Editor's note: Jeffrey Robinson is the co-author of "Standing Next to History - An Agent's Life in the Secret Service," the autobiography of former United States Secret Service special agent Joseph Petro. His latest book is "BitCon -- The Naked Truth About Bitcoin." Follow him on Twitter.
(CNN) -- It all comes down to this: 11 years later, the front door was unlocked.
When Oscar Gonzalez jumped the White House fence late last month, he should have been just another statistic. A mentally ill man who was doing what a handful of others do every year, get onto the White House lawn and find themselves tackled by guards or brought down by dogs or fired upon by snipers.
But this time it was different.
The President and first family weren't home, the snipers didn't shoot. It's still not clear where the dogs were or why there was no Uniformed Division officer at the North Portico door. But the door was unlocked and the reason why can be traced directly back to the beginning of the disintegration of protocols for what the Secret Service once did better than any other agency in the world: protect the principal.
Toward the end of the 1990s, there was turmoil in senior management, which saw new Secret Service directors come and go. There were also high-level retirements -- especially Presidential Protective Division agents who had lived through March 30, 1981, the assassination attempt on President Reagan. These were men and women who knew what it was to fail.
In the wake of that incident, the Secret Service had upped the ante with new plans and a revised agenda, which had included working in closer proximity to the President, increasing the intensity in the levels of protection and paying closer attention to the minutest details. They had also learned to deal better with the presidential staff, who are always looking to break the President loose from his shackles for the sake of the next great photo opportunity.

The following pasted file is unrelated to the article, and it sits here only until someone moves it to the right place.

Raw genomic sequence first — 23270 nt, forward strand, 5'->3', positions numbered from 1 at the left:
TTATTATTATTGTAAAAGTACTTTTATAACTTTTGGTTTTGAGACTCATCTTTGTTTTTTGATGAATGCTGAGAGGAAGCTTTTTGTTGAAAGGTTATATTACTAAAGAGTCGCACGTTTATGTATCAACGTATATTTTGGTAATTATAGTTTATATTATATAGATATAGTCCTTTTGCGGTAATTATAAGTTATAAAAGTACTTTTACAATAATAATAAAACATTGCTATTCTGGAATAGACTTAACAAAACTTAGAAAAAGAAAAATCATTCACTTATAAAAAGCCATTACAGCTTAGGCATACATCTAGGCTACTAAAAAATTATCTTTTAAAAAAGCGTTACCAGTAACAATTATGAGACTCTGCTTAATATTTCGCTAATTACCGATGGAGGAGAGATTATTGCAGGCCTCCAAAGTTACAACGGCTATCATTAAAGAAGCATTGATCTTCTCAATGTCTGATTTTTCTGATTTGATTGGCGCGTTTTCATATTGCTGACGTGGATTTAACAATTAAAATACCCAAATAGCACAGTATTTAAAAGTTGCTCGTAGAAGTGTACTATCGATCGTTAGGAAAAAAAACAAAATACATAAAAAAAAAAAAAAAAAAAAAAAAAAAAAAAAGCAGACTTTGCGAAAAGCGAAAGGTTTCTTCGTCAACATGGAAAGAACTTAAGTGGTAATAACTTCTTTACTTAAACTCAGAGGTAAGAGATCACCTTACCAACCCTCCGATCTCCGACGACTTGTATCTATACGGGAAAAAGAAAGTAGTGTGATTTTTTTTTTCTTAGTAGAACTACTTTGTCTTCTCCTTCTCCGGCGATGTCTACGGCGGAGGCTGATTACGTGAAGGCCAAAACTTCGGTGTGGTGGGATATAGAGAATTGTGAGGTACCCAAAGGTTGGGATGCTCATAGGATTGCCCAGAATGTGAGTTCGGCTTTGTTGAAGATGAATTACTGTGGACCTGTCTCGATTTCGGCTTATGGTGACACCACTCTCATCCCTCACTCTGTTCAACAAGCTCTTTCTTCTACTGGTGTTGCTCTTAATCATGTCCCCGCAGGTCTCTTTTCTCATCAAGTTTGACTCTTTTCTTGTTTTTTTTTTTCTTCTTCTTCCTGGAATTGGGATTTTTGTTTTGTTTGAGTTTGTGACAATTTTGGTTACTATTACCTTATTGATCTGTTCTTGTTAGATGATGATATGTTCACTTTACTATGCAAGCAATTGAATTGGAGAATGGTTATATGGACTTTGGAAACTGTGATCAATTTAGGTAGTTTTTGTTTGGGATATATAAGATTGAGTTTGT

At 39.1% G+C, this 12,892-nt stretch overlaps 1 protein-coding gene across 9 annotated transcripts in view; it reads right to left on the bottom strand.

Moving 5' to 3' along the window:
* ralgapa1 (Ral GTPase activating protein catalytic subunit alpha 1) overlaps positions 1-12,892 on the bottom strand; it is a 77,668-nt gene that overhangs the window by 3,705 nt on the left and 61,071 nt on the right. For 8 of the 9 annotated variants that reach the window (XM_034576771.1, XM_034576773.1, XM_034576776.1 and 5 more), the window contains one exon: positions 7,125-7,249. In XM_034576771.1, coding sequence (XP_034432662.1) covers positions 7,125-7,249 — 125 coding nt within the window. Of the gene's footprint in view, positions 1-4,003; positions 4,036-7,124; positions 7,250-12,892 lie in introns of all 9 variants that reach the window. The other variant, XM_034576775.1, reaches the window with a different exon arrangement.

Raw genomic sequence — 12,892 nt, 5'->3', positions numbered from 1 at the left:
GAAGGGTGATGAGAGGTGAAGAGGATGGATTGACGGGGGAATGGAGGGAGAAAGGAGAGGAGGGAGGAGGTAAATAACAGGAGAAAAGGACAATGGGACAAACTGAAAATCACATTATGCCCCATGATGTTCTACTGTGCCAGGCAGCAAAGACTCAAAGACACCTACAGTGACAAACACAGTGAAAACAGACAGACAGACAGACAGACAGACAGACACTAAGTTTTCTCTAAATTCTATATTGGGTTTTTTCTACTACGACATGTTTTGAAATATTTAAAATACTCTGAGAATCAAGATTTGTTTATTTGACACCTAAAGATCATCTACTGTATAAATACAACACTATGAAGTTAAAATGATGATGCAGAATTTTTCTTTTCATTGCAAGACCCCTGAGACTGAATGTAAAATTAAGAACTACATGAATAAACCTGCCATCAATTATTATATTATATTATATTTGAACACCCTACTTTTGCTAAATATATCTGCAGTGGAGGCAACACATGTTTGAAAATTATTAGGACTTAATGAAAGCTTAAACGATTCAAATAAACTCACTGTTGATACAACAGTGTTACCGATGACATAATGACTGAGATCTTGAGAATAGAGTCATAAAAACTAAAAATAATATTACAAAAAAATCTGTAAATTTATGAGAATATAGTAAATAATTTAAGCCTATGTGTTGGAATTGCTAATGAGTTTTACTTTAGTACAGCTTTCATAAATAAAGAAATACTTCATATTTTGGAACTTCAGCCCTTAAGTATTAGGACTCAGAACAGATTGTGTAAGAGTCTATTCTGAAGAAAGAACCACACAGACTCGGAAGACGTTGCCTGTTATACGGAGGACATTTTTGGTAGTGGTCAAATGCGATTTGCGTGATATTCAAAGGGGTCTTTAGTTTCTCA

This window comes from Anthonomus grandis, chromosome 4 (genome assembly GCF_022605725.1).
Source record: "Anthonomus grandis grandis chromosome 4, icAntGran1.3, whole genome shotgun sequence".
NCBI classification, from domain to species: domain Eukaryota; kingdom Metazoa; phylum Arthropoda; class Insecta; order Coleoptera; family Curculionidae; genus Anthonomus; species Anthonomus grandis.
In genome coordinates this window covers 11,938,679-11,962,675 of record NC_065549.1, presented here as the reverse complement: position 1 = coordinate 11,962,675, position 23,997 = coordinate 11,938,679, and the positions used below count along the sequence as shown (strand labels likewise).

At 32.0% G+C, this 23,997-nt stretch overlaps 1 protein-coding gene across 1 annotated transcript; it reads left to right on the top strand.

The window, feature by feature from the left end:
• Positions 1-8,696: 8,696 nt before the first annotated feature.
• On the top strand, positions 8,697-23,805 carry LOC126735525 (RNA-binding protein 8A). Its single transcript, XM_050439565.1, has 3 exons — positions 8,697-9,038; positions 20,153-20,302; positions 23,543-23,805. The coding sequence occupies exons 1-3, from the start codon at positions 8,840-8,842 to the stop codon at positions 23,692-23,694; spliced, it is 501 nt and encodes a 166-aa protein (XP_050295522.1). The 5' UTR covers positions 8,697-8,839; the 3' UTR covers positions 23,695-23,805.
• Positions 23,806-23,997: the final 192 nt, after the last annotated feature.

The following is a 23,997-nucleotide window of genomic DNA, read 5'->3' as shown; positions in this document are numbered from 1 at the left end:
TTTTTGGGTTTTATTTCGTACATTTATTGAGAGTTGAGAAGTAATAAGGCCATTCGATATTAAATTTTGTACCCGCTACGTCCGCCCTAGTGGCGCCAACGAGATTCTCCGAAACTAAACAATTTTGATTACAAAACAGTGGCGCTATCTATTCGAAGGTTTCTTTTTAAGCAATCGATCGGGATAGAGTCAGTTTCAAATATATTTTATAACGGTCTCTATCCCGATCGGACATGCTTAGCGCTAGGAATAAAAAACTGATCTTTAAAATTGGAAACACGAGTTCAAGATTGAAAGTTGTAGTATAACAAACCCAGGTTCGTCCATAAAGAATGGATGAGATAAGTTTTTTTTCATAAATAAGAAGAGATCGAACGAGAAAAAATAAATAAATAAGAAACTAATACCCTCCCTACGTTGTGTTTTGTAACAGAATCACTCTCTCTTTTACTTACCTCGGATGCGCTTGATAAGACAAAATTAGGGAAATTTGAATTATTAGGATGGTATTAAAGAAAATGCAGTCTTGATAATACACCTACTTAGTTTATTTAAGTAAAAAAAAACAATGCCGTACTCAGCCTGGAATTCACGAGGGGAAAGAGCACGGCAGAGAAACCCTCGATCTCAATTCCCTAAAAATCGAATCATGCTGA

It worked for a while.
But shortly after 9/11--11 years ago, in 2003--George W. Bush made the colossal mistake of uprooting the Secret Service from its rightful home in the Department of the Treasury, where it had been since 1865, throwing a proud tradition out the window and dropping it into the hodgepodge mess that was, and still is, the Department of Homeland Security.
It was like yanking a great old oak tree up from the roots and shoving it into the ground somewhere else. The great oak slowly began to wither. What was once a quasi-independent agency was treated like just another bureaucracy that had to defend its turf and fight for every nickel against the rest of this new and increasingly dysfunctional family. Morale suffered and so did efficiency.
You saw it in 2003, when the Bush White House staff cooked up the highly dangerous and totally unnecessary publicity stunt of landing the President on an aircraft carrier in a fixed-wing plane. That scheme ran head-first into everything the Secret Service used to stand for. The President and the staff were doing this their way.